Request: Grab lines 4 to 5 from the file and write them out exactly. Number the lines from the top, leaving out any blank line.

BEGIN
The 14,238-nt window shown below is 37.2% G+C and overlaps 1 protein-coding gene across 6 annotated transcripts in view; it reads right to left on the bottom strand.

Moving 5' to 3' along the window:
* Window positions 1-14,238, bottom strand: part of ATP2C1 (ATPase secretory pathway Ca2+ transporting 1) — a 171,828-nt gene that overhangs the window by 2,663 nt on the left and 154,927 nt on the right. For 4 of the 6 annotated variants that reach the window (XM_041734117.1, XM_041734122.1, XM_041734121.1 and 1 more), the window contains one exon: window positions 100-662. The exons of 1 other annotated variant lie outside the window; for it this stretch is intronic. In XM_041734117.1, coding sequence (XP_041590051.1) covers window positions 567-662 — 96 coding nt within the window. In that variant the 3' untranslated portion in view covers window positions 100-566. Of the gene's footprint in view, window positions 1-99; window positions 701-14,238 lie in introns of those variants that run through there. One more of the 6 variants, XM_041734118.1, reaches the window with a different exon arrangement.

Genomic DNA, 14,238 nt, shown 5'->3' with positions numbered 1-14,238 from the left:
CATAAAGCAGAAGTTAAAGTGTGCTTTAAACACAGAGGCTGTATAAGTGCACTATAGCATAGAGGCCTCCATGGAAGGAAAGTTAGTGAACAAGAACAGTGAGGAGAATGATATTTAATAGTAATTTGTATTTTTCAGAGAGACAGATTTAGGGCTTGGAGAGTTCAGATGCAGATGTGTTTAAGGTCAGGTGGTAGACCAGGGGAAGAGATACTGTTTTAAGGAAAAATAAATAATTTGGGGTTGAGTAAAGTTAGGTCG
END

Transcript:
Genomic DNA, 14,238 nt, shown 5'->3' with positions numbered 1-14,238 from the left:
CATAAAGCAGAAGTTAAAGTGTGCTTTAAACACAGAGGCTGTATAAGTGCACTATAGCATAGAGGCCTCCATGGAAGGAAAGTTAGTGAACAAGAACAGTGAGGAGAATGATATTTAATAGTAATTTGTATTTTTCAGAGAGACAGATTTAGGGCTTGGAGAGTTCAGATGCAGATGTGTTTAAGGTCAGGTGGTAGACCAGGGGAAGAGATACTGTTTTAAGGAAAAATAAATAATTTGGGGTTGAGTAAAGTTAGGTCG